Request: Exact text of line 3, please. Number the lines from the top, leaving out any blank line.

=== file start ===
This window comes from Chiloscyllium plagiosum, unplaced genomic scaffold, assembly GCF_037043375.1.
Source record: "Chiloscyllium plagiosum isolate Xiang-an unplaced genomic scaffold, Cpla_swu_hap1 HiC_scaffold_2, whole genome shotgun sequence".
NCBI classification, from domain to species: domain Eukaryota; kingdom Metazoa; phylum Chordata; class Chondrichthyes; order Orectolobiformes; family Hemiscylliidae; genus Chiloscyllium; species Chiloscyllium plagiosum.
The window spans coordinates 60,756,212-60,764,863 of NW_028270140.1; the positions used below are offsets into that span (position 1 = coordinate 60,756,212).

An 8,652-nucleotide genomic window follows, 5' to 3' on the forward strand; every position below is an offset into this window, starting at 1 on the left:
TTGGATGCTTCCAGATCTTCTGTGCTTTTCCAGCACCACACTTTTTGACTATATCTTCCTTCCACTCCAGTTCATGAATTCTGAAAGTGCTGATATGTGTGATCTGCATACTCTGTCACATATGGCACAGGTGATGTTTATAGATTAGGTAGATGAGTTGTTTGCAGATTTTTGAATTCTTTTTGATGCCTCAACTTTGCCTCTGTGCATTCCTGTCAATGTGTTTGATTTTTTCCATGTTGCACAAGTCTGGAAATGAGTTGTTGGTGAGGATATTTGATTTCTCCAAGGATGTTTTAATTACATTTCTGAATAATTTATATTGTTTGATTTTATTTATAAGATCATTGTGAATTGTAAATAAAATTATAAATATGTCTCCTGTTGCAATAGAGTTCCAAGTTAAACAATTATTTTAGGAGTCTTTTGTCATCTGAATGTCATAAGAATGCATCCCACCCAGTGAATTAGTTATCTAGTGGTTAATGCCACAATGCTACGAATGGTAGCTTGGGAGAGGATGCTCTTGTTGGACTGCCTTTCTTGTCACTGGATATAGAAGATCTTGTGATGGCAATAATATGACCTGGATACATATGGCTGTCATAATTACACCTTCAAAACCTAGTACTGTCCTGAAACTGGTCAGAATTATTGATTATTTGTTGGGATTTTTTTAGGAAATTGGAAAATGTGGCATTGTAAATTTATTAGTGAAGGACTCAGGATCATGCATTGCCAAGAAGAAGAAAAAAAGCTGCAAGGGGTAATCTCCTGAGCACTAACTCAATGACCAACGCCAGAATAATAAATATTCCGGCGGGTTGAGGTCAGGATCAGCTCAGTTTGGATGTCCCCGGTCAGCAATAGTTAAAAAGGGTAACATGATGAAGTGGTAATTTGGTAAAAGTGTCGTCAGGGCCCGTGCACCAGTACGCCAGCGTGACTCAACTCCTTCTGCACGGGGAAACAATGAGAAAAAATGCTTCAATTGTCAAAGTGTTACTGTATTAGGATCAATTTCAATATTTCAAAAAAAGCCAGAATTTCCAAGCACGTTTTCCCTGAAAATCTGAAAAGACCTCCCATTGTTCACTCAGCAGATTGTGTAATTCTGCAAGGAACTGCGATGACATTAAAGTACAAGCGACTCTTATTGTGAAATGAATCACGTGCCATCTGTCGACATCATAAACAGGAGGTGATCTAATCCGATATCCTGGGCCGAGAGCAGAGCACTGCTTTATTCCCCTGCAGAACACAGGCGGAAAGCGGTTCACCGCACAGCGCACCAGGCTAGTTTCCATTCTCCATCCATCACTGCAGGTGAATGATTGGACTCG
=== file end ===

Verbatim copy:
NCBI classification, from domain to species: domain Eukaryota; kingdom Metazoa; phylum Chordata; class Chondrichthyes; order Orectolobiformes; family Hemiscylliidae; genus Chiloscyllium; species Chiloscyllium plagiosum.